1

I made a terrible mistake. I removed a 3-way switch from a 4 way switch setup without labeling the existing wires. Now the light the switch was attached to doesn't come on. I was going to put a blank in place of the switch but now I just want to put the switch back the way it was. I had just capped the three wires separately. I'm very sure the black and red wires were connected directly to the switch. The white wire probably was somehow twisted with all the other white wires from the other switches.

There is a 4 gang box upstairs with switches in it controlling four different lights. All lights are on the same circuit. All white wires except one are twisted together in this box. One white wire from a 2-wire (leftmost) is not connected to anything and has tape covering the end. I assume power comes in and is hooked into every light there. The switch I tried to remove from this box is a 3-way switch connected with a 3 wire. Downstairs is another 3-way switch connected with a 3 wire. (I assume they are connected together.) Red wire is top left, black is top right and white bottom right. Also downstairs is 4-way switch with two 2-wires coming in, blacks on left whites on right. The light controlled by all three switches is closest to this 4-way switch. There is one 2-wire coming into the light, I presume from the switch close to it. Directly above this 4-way switch is the 4 gang box upstairs.

Is it correct that all I have to to is add another white wire to the removed 3-way switch and twist it and the white wire from the capped white from the 3 wire together with all the other white wires and hook up the same way as the 3-way switch in the basement?

4-gang box with 3-way switch removed

5
  • Can you post a photo of the inside of the box where the removed 3way switch was? Dec 3, 2017 at 19:49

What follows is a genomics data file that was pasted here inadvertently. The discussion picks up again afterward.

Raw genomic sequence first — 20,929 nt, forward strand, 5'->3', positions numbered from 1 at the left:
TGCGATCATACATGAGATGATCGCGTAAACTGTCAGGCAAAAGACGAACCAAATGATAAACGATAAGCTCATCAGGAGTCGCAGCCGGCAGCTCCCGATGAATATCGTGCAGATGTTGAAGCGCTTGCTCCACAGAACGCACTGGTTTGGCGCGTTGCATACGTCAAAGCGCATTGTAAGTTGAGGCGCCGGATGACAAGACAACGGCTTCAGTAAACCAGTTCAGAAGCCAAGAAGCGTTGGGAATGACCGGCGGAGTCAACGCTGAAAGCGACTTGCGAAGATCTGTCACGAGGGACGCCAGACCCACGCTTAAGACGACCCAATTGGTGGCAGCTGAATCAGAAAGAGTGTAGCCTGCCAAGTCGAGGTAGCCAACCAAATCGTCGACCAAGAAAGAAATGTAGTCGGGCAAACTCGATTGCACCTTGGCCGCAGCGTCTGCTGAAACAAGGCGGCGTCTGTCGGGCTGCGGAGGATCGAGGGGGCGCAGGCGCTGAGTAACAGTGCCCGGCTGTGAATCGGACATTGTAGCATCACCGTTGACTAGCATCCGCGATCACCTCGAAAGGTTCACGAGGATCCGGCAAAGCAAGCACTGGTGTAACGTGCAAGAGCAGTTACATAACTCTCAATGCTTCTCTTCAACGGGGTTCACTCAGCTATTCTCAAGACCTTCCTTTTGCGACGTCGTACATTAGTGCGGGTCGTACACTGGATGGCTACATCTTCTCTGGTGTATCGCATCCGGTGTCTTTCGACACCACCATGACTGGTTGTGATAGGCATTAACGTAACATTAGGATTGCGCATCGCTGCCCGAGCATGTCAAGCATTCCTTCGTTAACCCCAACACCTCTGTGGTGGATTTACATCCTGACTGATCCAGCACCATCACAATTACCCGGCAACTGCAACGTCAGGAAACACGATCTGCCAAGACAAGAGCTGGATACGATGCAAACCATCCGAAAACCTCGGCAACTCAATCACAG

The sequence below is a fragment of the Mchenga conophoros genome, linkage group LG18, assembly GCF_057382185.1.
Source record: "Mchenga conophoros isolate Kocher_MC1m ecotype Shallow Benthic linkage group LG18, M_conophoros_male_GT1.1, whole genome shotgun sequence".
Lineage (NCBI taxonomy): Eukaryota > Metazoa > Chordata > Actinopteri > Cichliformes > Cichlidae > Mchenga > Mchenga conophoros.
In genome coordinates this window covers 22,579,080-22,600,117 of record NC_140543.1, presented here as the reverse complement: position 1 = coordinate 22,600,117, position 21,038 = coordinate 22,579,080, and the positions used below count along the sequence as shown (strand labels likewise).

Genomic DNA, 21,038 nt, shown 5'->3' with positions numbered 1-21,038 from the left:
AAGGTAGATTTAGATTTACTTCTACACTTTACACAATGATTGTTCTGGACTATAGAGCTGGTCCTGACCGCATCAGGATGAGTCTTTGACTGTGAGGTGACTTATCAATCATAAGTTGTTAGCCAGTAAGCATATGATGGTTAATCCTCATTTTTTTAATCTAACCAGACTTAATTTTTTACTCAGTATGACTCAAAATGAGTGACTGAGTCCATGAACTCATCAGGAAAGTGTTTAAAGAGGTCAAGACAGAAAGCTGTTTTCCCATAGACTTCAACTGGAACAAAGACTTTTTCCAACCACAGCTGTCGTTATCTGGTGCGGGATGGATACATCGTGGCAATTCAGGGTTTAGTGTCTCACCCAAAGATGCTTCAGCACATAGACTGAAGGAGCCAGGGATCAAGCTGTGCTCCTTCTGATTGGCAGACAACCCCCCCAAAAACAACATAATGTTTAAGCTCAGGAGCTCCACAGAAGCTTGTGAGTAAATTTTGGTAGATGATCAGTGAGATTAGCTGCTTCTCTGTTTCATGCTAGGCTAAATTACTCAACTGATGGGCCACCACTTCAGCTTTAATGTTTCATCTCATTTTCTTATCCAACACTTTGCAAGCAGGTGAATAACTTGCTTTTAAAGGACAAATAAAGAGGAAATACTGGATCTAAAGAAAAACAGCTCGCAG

• @ThreePhaseEel I've added a photo but I'm not sure how helpful it will be. As you can see it's a big mess in there.
    – fullerm
    Dec 3, 2017 at 20:17
  • Can you positively identify the three wires which had gone to the 3-way? Dec 3, 2017 at 23:46
  • @Harper those three dangling orange capped wires went to the 3-way. The white one must have went to the mass of other white wires with another one coming into the 3-way. It wouldn't work otherwise right?
    – fullerm
    Dec 3, 2017 at 23:57
  • 1
    They don't make 14/3 Romex in yellow-yellow-black or yellow-yellow-red. You end up using Romex in the colors it's made in, and that means colors mean nothing in 3-way circuits. Generally neutral never goes to a switch, so if a white goes to a switch, it's not a neutral. Dec 4, 2017 at 0:06

1 Answer 1

5
  1. Power off.
  2. Pick any 2 of the capped wires formerly attached to the 3-way.
  3. Nut those two together.
  4. Leave the third wire nutted independently.
  5. Power on.
  6. Throw any other switch in the 3/4 way group. Does the light turn on or off?
    • all other 3/4-ways work correctly -- fail*. Pick a different pair and go to 1.
    • lights do not work in either position -- success. The two nutted together are the messengers.

Mark both messengers with yellow tape (or other appropriate marking) -- messengers are interchangeable, so you don't need to distinguish them from each other.

The two messengers go on the brass screws of the 3-way switch.

The remaining wire is common and goes on the black screw.

* Or, if you just want to eliminate that 3-way, you can stop right here and you are done.

3
  • It may be worth noting that swapping the messenger wires will have the effect of swapping which combinations of up/down switches turn the light on and which ones turn them off. It may be desirable to arrange things so that if all switches are down, all lights will be off. If that isn't the case, swapping the messenger wires will change that.
    – supercat
    Sep 23, 2022 at 21:20
  • @supercat true, but so will physically rotating one switch 180 degrees. Sep 23, 2022 at 22:52
  • Fair point. Various factors may cause either approach to be easier.
    – supercat
    Sep 23, 2022 at 23:00

Your Answer

By clicking “Post Your Answer”, you agree to our terms of service and acknowledge you have read our privacy policy.

Not the answer you're looking for? Browse other questions tagged or ask your own question.